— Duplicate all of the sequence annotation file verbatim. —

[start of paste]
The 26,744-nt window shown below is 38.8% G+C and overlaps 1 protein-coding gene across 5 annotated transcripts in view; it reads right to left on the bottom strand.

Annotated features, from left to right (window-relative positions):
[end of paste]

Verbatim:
The 26,744-nt window shown below is 38.8% G+C and overlaps 1 protein-coding gene across 5 annotated transcripts in view; it reads right to left on the bottom strand.

Annotated features, from left to right (window-relative positions):